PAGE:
Through these ETFs, you'll gain exposure to many of the major tech companies in the United States, such as Apple, Amazon, Microsoft, and NVIDIA.

In addition to this, you'll hold Canadian blue chips like the Royal Bank of Canada, TD Bank, Enbridge, and Canadian National Railway.

Around 75% of the fund is located in North America, with the remainder in developed or emerging markets outside North America. This means you hold a chunk of Chinese, Japanese, and even UK stocks.

VEQT assets under management

VEQT's assets under management (AUM) are some of the largest out of all of the all-in-one ETFs, coming in at $3.5B. This is indicative of its popularity and investor confidence, primarily in the Vanguard brand.


VEQT pays a distribution yield at the time of writing of around 1.8%. This fluctuates on a daily basis based on price movements, realized capital gains and dividends, and much more.

One important thing to note about these distributions is that they are distributions, not dividends. Many new investors get this mixed up, and it can end up being costly come tax time.

A distribution can be any form of investment income, such as dividends, capital gains, interest income, or even a return of capital. The tax situation will change depending on how the distribution is structured.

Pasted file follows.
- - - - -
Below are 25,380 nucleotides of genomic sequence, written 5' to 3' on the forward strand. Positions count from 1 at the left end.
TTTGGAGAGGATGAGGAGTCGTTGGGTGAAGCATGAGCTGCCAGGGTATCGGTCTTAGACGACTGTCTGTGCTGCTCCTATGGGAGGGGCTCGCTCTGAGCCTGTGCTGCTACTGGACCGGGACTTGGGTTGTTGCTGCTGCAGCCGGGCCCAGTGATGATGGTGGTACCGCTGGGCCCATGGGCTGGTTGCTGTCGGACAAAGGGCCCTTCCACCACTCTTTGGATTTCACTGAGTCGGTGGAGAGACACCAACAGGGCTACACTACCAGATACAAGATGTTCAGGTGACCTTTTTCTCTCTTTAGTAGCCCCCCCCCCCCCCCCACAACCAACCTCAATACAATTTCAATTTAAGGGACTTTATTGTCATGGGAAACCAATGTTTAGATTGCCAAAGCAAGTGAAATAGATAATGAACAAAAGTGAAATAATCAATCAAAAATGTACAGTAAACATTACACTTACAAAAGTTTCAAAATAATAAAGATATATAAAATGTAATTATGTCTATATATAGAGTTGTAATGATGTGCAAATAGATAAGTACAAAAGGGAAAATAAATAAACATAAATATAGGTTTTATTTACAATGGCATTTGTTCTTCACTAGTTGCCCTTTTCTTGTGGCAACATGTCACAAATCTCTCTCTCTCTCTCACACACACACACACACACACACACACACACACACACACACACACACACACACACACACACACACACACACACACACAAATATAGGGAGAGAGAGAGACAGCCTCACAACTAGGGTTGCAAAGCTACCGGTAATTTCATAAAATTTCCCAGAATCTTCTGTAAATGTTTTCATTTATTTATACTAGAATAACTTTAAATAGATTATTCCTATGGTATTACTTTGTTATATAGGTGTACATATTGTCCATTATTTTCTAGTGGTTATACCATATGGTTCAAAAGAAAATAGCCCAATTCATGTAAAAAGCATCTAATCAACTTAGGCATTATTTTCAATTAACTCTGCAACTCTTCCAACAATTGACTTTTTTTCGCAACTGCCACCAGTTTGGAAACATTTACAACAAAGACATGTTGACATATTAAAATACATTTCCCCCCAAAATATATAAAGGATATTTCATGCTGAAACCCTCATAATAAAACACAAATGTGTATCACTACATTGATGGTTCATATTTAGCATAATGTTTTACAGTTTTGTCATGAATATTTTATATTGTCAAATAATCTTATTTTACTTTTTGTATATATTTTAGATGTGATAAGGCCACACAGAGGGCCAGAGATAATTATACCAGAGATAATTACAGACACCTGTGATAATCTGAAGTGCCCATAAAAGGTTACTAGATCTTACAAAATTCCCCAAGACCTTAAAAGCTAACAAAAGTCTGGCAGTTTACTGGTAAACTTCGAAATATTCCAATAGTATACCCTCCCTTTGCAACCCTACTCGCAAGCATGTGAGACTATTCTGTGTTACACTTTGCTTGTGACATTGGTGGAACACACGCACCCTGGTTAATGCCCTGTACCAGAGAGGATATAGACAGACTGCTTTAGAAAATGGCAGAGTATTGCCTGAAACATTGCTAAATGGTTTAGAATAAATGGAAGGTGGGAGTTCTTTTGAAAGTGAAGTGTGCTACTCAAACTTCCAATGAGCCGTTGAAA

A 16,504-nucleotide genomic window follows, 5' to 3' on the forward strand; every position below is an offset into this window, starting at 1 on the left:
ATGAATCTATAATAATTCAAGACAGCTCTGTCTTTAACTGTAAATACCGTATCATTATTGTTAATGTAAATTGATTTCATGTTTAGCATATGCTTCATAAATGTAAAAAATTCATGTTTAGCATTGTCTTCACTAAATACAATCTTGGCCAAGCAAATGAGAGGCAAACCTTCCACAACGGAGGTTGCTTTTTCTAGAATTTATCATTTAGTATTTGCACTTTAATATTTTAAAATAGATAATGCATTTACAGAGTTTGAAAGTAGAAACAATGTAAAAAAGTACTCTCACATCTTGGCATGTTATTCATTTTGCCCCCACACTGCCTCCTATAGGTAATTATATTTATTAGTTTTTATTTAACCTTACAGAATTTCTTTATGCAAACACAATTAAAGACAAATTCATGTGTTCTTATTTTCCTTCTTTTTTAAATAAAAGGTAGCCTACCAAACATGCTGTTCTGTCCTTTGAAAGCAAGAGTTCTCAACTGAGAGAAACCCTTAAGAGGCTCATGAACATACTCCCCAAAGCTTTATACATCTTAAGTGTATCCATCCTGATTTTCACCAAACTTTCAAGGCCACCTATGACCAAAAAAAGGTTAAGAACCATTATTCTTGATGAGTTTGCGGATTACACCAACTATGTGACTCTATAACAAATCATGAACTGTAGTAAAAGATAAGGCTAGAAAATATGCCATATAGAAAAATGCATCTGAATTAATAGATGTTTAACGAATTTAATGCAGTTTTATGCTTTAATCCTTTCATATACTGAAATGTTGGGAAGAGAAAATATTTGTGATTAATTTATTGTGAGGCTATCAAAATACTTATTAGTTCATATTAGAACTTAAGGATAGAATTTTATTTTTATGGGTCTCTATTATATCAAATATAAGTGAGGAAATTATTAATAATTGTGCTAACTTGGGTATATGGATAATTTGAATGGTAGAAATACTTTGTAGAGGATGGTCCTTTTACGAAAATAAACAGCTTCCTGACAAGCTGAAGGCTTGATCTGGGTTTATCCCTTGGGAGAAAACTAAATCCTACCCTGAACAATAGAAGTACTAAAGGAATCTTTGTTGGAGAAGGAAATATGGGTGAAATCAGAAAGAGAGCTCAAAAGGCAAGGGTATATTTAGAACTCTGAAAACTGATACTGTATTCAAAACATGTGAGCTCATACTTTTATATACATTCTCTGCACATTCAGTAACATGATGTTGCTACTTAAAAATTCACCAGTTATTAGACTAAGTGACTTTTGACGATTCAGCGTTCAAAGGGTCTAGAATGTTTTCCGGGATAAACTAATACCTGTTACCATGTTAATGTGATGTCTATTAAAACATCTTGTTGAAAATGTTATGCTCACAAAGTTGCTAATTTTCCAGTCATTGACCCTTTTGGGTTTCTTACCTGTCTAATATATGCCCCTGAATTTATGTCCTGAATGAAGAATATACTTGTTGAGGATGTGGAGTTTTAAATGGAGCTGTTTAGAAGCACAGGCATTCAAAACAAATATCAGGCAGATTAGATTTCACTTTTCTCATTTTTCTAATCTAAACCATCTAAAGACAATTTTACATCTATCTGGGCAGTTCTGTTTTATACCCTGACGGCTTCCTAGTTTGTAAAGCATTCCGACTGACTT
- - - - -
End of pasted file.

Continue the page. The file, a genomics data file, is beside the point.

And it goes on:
I'd also like to note that because this fund holds Canadian-domiciled funds with US holdings, you'll pay a withholding tax on the dividend portion of the distribution that comes from these US companies, even in an RRSP.

The tax situation can be quite complex in situations like this, so it's important to speak with an accountant if you have any questions.

How does the Vanguard All-Equity ETF Portfolio work?

Asset allocation

VEQT is designed to provide investors with a simplified approach to investing by exclusively holding equities. It maintains an asset allocation that is 100% invested in stocks, both from domestic and global markets. 

This concentration in equities is meant to try to achieve higher long-term returns, although it also carries higher risk compared to balanced funds.


VEQT is well diversified. This isn't all that surprising as the fund does contain over 13,500 holdings. Although many of these funds vary slightly in terms of overall allocation, you're going to find they're very similar, which results in very similar returns as well.

The only thing I would mention about VEQT is that it does contain a little more exposure to Canadian stocks than something like XEQT, which results in a small increase in exposure to the material, financial, and energy sectors.

  • Basic Materials: 6.27%
  • Consumer Cyclical: 9.33%
  • Financial Services: 19.76%
  • Real Estate: 2.78%
  • Communication Services: 5.93%
  • Energy: 8.53%
  • Industrials: 12.16%
  • Technology: 18.68%
  • Consumer Defensive: 5.61%
  • Healthcare: 8.16%
  • Utilities: 2.79%